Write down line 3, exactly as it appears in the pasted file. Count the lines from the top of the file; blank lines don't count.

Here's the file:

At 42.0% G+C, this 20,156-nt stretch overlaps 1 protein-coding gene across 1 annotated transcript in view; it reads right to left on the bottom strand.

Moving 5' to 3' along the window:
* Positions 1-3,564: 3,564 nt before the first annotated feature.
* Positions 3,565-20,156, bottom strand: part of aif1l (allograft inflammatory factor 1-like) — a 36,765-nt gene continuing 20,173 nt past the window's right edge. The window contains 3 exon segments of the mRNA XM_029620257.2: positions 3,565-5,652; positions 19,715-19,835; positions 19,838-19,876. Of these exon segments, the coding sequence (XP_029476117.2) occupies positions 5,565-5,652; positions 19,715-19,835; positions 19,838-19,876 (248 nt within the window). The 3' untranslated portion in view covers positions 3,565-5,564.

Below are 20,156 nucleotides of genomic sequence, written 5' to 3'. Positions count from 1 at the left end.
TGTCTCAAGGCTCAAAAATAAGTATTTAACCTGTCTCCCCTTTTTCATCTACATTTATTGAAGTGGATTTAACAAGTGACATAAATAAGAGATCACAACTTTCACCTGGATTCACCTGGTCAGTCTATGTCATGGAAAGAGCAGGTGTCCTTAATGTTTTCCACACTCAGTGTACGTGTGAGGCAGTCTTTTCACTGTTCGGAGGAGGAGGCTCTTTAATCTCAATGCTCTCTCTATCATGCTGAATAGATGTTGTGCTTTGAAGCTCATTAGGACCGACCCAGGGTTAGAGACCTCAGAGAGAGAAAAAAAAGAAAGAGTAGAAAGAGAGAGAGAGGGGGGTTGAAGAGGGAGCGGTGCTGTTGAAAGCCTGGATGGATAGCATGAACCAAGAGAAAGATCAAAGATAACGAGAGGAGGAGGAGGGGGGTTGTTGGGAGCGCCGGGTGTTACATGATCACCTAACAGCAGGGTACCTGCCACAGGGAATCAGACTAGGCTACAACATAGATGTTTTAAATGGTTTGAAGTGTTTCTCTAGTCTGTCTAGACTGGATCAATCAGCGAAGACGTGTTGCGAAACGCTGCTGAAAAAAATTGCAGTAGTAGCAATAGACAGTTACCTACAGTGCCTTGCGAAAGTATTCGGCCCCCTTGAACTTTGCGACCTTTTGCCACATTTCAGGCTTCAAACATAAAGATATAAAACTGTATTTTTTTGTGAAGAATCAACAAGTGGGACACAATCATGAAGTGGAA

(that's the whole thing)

* Positions 1-3,564: 3,564 nt before the first annotated feature.